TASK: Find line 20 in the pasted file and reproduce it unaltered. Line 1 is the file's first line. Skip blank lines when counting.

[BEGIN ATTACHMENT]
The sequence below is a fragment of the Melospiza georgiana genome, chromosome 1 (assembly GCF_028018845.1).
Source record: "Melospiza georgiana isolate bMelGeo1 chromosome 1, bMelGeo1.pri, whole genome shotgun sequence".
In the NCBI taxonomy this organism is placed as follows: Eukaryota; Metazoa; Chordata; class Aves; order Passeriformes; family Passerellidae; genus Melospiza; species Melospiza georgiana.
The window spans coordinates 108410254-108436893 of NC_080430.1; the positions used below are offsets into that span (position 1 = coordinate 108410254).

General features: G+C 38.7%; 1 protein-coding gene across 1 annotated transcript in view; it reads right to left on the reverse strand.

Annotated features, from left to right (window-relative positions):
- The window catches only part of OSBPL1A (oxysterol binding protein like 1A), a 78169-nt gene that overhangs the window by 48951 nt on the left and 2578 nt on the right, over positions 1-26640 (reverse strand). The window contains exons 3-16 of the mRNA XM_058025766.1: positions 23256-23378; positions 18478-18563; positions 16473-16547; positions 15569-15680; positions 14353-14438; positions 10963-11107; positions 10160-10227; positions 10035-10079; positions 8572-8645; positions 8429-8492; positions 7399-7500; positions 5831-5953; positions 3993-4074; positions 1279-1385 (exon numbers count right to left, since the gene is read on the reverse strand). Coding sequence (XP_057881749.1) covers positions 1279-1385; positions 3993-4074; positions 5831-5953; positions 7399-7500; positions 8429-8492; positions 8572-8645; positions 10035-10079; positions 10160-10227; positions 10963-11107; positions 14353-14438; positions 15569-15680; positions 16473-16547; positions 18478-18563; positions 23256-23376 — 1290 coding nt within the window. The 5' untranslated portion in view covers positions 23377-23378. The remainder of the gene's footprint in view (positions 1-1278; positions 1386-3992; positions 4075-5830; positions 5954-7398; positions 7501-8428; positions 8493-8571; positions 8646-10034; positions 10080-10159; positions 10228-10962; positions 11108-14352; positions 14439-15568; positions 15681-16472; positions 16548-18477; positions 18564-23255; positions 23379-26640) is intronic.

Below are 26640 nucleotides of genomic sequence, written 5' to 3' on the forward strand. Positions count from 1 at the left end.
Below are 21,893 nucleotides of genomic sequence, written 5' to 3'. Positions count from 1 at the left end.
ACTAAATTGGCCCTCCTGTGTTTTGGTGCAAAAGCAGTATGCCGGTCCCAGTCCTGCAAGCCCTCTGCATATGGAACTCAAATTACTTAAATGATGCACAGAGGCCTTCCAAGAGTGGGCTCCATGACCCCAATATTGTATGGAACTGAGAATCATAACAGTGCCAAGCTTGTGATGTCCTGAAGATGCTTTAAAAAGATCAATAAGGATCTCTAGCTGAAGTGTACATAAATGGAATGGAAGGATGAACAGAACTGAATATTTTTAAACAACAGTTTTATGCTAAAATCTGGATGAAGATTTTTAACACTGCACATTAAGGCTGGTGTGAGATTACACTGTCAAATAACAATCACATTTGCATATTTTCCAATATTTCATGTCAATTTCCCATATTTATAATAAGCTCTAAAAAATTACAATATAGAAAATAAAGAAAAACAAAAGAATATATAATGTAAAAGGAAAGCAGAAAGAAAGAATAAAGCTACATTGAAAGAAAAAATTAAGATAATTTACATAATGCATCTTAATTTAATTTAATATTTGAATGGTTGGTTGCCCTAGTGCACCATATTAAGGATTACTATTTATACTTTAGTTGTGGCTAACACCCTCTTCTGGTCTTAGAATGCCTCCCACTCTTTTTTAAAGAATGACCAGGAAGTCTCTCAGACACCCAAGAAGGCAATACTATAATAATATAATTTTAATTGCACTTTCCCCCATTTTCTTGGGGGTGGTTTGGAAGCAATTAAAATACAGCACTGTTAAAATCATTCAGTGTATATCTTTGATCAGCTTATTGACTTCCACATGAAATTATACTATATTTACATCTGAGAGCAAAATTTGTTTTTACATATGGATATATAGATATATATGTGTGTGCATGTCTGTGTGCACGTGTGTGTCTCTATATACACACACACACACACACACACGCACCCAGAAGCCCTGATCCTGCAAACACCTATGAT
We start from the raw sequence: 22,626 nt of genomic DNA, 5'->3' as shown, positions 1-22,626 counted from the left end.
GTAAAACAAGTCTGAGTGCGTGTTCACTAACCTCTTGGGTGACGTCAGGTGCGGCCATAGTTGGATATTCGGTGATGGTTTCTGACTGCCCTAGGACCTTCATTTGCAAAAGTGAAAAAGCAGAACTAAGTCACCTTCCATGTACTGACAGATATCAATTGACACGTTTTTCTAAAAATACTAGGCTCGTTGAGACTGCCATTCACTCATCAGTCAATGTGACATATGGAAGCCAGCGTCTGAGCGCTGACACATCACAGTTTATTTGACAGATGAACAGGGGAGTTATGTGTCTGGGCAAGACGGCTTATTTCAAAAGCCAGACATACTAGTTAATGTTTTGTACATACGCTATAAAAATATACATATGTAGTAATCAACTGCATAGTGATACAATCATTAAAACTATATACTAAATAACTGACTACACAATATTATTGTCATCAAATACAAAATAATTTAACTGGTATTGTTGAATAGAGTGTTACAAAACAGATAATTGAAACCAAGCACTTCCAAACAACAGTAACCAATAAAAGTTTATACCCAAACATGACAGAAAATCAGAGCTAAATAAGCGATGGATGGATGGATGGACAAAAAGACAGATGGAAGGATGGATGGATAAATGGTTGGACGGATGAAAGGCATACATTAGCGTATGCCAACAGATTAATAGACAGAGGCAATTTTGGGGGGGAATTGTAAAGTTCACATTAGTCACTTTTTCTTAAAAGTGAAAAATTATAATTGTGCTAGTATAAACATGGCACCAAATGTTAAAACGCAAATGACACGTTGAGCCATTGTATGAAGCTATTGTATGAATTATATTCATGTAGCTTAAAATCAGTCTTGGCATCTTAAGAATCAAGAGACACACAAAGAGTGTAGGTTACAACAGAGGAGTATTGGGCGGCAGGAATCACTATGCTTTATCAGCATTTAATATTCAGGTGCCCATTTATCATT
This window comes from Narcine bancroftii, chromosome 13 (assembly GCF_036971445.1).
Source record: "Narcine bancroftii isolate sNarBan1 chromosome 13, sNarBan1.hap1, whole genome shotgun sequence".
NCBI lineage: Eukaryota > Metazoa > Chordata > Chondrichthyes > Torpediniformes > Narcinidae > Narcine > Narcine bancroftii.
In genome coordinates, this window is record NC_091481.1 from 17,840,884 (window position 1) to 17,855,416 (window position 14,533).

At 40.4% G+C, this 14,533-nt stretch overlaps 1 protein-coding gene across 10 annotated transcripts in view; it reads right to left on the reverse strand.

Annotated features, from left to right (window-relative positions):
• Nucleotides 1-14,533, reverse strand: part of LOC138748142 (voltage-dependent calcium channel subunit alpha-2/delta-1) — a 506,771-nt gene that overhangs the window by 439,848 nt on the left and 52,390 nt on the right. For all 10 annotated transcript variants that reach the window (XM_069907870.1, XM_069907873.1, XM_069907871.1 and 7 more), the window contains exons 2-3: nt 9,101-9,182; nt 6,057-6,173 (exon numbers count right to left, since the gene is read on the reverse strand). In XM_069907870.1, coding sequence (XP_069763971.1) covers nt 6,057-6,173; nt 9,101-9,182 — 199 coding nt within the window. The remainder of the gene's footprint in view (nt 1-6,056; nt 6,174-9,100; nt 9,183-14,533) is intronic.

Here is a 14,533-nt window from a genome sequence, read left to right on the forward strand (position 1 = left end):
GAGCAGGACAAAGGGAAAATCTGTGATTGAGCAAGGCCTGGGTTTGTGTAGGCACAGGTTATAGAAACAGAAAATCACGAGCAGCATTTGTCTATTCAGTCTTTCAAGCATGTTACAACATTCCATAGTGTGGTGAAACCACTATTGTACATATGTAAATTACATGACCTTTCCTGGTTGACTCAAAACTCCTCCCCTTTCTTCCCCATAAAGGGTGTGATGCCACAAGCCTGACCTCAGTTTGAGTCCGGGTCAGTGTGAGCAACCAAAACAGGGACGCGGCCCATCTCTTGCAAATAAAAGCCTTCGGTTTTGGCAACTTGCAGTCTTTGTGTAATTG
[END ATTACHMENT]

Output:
Here is a 14,533-nt window from a genome sequence, read left to right on the forward strand (position 1 = left end):